“I couldn’t say,” another woman said, this one hardly more than sixteen years old, her blond curls unruly and tied into two wild pigtails. She wore jeans and a plain black T-shirt with a red-and-white plaid shirt over top. Curved white plastic stretched from behind her ears to transmitters implanted on the sides of her head, and she stared blankly into the shadows through square brown-tinted sunglasses. She’d appeared on her stomach, as though she’d been lying down at her previous location.  Cautiously, she crept her fingers along the uneven stone tiles and slowly rose to her feet. Unseeing, she tilted her head toward the sound of a scowling man shifting on his feet beside her, this one wide and hulking, standing at least six foot six with angry red scars down the right side of his face, his hands clenched into fists at his sides.

“Is anyone going to tell me where we are?” she asked. “Who you are? How I got here? Pretty sure I was in my room studying for an exam.”

“You know as much as I do,” said the woman who had been attracted to the man in the suit. Her short-cropped blond hair framed a thin, angular face. Green eyes stared out over a long, bent nose, her thin lips pale. She stood up, crossed her arms over her gray hooded vest, her clenched hands stretching her long-sleeved blue T-shirt, and glared around the room.

The fourth woman remained silently poised on the fringes of the group. She was tall and willowy with waist-length red hair, clothed in a simple, belted blue dress. Although she said nothing, she missed nothing. Her cold gray eyes shifted from person to person, evaluating their reactions, assessing the situation.

The man in the suit loped jauntily toward the wide table. He pulled a hand out of his pocket and reached for an envelope sitting in the center of it.
“Maybe this will give us some idea.”

The Letter

Welcome to you all.

While I would normally hate to start things off with a cliché, I can’t resist the temptation to say: If you’re reading this note, I’m already dead.

I find even more pleasure in the idea that one of you will soon join me.

I don’t know which one of you will — if I did, you wouldn’t be in this situation — but I enjoy the thought of you all piecing the puzzle together.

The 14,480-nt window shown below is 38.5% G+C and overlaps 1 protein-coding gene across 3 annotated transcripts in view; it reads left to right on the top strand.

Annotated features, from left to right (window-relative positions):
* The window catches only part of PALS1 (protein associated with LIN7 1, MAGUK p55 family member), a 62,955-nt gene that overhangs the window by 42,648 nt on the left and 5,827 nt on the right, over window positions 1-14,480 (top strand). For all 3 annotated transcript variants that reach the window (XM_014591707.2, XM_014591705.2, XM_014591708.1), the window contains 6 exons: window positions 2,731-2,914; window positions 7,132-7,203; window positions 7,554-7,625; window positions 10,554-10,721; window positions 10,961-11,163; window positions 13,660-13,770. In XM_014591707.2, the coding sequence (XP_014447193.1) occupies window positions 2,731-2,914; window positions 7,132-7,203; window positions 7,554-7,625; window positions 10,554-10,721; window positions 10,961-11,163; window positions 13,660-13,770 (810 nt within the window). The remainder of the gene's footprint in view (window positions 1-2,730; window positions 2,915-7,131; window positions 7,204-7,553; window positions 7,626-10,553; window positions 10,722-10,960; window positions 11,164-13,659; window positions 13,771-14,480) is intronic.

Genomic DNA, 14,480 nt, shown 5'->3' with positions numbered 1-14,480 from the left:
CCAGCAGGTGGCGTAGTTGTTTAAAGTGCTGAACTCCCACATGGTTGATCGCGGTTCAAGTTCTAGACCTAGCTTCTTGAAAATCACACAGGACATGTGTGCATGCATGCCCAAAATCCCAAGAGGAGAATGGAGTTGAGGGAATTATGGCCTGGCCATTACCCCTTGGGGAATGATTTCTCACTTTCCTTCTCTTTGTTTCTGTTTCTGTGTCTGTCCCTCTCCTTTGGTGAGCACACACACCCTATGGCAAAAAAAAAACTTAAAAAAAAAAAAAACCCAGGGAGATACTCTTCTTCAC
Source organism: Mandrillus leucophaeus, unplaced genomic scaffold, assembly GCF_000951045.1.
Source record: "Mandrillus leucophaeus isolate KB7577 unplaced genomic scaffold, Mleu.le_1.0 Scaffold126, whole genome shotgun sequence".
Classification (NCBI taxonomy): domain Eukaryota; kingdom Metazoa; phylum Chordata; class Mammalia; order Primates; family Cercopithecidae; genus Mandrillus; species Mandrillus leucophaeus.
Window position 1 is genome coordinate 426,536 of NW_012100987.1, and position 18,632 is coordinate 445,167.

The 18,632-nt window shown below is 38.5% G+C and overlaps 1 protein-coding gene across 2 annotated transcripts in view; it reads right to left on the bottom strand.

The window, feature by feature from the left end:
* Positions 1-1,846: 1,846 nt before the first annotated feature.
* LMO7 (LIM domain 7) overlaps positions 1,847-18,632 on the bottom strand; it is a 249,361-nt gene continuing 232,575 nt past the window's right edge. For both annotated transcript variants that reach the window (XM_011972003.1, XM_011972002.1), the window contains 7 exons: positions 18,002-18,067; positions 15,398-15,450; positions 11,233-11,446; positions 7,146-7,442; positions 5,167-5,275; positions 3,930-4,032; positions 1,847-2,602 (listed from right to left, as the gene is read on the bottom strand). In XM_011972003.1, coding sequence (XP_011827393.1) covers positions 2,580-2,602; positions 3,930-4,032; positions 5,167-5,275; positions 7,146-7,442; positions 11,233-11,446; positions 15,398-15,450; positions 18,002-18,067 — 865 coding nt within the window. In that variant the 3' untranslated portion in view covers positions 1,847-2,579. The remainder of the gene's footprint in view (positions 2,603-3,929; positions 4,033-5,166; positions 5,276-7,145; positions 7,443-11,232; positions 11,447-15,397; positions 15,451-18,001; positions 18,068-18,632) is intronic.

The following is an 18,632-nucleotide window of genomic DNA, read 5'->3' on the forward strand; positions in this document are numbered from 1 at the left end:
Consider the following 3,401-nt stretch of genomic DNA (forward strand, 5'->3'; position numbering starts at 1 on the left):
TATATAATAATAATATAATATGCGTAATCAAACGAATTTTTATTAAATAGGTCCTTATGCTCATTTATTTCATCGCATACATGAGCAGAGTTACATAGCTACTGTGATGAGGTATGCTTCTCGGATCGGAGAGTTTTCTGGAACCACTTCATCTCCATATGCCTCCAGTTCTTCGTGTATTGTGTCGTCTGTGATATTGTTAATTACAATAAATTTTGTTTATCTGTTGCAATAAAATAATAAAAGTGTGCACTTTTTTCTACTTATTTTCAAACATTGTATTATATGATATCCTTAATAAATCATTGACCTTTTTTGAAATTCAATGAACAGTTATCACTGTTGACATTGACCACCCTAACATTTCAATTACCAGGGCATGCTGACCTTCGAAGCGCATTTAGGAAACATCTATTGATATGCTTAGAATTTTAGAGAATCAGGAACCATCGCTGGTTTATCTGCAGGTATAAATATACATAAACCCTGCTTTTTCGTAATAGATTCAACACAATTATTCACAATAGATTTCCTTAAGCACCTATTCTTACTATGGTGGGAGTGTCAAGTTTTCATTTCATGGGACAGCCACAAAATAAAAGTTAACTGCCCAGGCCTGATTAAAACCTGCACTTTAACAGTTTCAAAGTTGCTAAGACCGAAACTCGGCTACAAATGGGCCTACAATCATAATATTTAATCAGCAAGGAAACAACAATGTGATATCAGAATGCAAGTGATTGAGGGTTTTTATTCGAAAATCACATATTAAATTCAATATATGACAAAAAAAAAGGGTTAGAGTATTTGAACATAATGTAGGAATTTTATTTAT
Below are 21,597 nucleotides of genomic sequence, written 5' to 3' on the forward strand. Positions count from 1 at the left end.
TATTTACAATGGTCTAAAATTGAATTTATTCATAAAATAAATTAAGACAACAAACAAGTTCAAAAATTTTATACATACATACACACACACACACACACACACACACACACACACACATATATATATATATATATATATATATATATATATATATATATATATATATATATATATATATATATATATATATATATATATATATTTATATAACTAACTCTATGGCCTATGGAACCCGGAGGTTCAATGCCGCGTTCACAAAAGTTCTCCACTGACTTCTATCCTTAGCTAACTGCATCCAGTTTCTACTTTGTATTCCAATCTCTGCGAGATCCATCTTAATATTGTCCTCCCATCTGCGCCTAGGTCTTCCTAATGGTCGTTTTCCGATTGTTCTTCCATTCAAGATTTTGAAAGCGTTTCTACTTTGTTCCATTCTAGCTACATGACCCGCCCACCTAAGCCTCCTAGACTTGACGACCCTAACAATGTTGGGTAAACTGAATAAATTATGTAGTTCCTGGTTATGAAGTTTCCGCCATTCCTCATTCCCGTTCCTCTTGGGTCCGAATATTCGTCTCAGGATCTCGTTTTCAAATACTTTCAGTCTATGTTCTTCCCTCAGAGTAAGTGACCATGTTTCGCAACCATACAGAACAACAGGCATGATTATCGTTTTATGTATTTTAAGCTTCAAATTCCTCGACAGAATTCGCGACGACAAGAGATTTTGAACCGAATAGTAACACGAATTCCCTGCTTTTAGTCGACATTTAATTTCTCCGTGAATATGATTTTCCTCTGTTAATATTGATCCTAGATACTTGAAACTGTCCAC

Why me? you might be asking. You should really give yourself more credit. I’ve crossed a number of people in my lifetime, but only you were special enough to make it on the shortlist for my murder. You have been my greatest competitors and my greatest enemies, the only people smart enough or strong enough to best me. As such, I have no doubt you’ll be able to work out this mystery.

Since I know you so well, I know you’re also wondering why I arranged this little meetup. I know I’ve always had a knack for getting people to hate me, but that’s never stopped me from working for what I wanted. Right up to the end I was focused on becoming the greatest warlock the world has ever seen — I came close, too, I’d like to see you try to deny it — but just as I was reaching the pinnacle, I ran into an old friend of mine. A Seer. Lovely woman that she was, she told me, right before I cut into her brain, that she’d had a vision of me dying before I achieved my goal.

Having known Cass for ages, I didn’t waste time not believing her or going out of my way to try to avoid her prophecy. Instead, I opted to set up this counterattack. I decided that if I were going to die, my killer shouldn’t be allowed the luxury of living.

So I created this room and tagged each person I encountered who I believed stood a chance of beating me. At the moment of my death, you were transported here.

Don’t bother trying to escape. There are wards on every exit and all of your magical abilities have been blocked. There is only one way out: discover who killed me — and return the favor. Seven enter, six leave.

So work it out, take your time, get to know each other. It should be quite the discussion — I only wish I could be there to see it. The semi-goddess, the Gorgon-Fae, the incubus, the succubus, the daemelus, the sorceress, and the human — such a unique collection for this invisible entente.

Good luck to you. And to the guilty party: see you soon.